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Reading Republican OratoryReconstructions, Contexts, Receptions$
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Christa Gray, Andrea Balbo, Richard M. A. Marshall, and Catherine E. W. Steel

Print publication date: 2018

Print ISBN-13: 9780198788201

Published to Oxford Scholarship Online: March 2018

DOI: 10.1093/oso/9780198788201.001.0001

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PRINTED FROM OXFORD SCHOLARSHIP ONLINE (oxford.universitypressscholarship.com). (c) Copyright Oxford University Press, 2021. All Rights Reserved. An individual user may print out a PDF of a single chapter of a monograph in OSO for personal use. date: 28 October 2021

I Said, He Said

I Said, He Said

Fragments of Informal Conversations and the Grey Zones of Public Speech in the Late Roman Republic

Chapter:
(p.247) 14 I Said, He Said
Source:
Reading Republican Oratory
Author(s):

Cristina Rosillo-López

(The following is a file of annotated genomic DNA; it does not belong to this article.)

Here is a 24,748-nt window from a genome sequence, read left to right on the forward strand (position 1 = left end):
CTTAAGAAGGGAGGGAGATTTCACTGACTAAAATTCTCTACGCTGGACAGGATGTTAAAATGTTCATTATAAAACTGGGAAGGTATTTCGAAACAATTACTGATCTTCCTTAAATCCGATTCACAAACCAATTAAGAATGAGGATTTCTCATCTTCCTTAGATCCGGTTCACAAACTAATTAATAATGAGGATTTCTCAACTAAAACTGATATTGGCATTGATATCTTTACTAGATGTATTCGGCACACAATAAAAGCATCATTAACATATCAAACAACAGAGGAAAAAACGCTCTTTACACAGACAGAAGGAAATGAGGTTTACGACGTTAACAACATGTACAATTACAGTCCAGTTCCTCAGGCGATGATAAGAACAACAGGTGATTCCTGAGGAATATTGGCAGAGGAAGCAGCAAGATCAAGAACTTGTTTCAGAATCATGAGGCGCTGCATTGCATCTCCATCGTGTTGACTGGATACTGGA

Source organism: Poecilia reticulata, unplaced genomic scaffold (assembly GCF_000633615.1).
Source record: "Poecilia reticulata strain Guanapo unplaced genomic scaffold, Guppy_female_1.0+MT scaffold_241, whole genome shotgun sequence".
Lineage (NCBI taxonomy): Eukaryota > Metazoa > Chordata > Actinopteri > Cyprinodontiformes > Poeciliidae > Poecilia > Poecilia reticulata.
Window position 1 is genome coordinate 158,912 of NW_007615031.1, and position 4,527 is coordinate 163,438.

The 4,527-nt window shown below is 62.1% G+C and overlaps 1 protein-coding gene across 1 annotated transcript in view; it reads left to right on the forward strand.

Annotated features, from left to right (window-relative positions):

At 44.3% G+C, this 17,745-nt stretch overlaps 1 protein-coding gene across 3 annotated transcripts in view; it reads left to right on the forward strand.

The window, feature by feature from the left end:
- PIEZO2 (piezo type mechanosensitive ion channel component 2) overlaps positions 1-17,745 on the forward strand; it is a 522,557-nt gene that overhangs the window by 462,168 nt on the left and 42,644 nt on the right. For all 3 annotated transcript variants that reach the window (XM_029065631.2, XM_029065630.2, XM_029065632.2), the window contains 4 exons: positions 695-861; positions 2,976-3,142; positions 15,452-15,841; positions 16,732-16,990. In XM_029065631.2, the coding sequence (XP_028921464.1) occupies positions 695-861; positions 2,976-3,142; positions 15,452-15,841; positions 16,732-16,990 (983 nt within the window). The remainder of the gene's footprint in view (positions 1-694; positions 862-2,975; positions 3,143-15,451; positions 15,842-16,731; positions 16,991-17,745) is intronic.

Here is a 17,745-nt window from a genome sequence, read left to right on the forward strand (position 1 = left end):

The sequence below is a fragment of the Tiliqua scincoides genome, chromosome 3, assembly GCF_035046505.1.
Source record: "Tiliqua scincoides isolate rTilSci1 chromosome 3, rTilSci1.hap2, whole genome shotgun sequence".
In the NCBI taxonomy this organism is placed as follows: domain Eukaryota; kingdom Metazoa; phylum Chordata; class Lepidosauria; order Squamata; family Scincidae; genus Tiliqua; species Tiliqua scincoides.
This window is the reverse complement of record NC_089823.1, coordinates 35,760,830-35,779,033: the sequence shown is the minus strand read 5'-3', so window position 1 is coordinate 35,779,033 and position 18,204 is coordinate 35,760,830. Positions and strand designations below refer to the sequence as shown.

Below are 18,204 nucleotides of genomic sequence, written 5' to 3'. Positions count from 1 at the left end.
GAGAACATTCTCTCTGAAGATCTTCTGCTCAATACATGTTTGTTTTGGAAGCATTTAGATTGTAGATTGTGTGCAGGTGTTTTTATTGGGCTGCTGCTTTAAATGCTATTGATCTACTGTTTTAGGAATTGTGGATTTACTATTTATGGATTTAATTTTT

Publisher:
Oxford University Press
DOI:10.1093/oso/9780198788201.003.0015

This chapter analyses Republican fragments of informal conversations. Elite informal conversations (frequently defined as sermo by the sources) were an everyday event in politics. Informal exchanges framed the way in which political deals were made, opinions were tentatively questioned, news circulated, and Roman senators looked for information. They constituted part of public speech and of political communication, although just at their limits and in a grey zone. There were no parties in Rome, and no stable political agreements either, but short-term alliances. Therefore, senators had to be constantly looking for new allies. In this context, informal conversations were crucial. This necessity of contacts was based on socialization, which provided the opportunity for meetings that allowed time to discuss politics. Therefore, the analysis of fragments of informal conversations illuminates the use of rhetoric in unofficial settings and moments, but also exposes how such informal meetings defined late Republican politics.

Keywords:   public speech, late Roman Republic, Roman politics, informal conversations, circulation of information

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